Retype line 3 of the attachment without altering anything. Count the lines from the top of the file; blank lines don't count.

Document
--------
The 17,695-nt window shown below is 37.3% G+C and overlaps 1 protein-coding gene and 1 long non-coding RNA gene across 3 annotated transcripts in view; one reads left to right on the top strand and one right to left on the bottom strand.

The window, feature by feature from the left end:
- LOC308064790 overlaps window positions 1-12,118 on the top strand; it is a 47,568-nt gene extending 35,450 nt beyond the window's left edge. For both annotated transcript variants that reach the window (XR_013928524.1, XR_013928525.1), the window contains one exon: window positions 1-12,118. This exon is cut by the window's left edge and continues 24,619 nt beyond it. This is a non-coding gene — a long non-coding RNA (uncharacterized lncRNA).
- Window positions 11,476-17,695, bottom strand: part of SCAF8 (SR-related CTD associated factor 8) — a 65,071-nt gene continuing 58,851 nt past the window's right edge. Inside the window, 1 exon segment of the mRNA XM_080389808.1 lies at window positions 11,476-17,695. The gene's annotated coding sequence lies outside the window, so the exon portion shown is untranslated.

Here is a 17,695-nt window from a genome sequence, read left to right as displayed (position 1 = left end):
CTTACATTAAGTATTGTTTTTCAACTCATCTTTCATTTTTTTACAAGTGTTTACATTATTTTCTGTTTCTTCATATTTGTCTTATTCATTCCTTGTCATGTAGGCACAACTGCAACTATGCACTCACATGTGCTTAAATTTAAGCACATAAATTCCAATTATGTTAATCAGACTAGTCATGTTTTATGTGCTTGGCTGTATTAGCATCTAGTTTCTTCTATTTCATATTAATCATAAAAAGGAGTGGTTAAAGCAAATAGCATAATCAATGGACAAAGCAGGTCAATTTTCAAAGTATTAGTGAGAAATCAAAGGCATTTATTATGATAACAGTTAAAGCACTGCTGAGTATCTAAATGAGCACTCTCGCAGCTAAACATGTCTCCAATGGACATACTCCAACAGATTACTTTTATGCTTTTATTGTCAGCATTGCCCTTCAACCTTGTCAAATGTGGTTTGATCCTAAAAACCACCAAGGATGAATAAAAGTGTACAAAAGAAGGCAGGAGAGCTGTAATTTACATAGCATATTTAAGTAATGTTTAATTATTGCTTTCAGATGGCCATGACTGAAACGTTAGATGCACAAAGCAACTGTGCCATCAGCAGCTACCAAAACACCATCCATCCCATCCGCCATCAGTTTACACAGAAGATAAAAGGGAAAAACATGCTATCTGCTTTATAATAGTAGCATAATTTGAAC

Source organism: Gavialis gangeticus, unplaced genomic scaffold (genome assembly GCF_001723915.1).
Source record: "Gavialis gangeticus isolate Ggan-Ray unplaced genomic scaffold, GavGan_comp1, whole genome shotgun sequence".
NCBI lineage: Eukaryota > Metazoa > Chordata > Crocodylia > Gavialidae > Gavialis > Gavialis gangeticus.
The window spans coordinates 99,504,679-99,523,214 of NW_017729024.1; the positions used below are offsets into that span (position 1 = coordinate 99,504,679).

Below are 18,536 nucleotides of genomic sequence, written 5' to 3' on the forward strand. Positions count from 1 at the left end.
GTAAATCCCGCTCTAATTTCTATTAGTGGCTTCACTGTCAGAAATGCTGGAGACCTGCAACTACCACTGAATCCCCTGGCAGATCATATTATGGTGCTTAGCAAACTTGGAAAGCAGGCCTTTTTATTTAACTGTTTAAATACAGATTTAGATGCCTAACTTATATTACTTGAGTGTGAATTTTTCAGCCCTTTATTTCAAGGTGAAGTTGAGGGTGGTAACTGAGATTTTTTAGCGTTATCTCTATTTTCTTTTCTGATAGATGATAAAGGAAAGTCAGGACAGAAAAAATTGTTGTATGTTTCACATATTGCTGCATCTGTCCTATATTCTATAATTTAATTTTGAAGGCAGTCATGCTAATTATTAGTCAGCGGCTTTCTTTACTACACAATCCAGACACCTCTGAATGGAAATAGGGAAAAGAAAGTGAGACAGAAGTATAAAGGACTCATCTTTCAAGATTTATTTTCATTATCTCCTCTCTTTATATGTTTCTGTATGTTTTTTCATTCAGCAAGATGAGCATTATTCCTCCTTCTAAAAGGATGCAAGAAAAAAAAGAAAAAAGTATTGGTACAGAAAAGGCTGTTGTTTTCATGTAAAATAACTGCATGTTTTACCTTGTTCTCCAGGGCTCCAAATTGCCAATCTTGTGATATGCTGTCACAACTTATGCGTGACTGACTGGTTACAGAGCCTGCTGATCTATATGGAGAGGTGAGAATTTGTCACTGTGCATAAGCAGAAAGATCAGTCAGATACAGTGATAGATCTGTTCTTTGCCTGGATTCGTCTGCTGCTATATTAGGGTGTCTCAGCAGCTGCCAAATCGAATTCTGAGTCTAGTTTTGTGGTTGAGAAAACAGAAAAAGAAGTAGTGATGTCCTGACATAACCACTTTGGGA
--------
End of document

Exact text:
- LOC308064790 overlaps window positions 1-12,118 on the top strand; it is a 47,568-nt gene extending 35,450 nt beyond the window's left edge. For both annotated transcript variants that reach the window (XR_013928524.1, XR_013928525.1), the window contains one exon: window positions 1-12,118. This exon is cut by the window's left edge and continues 24,619 nt beyond it. This is a non-coding gene — a long non-coding RNA (uncharacterized lncRNA).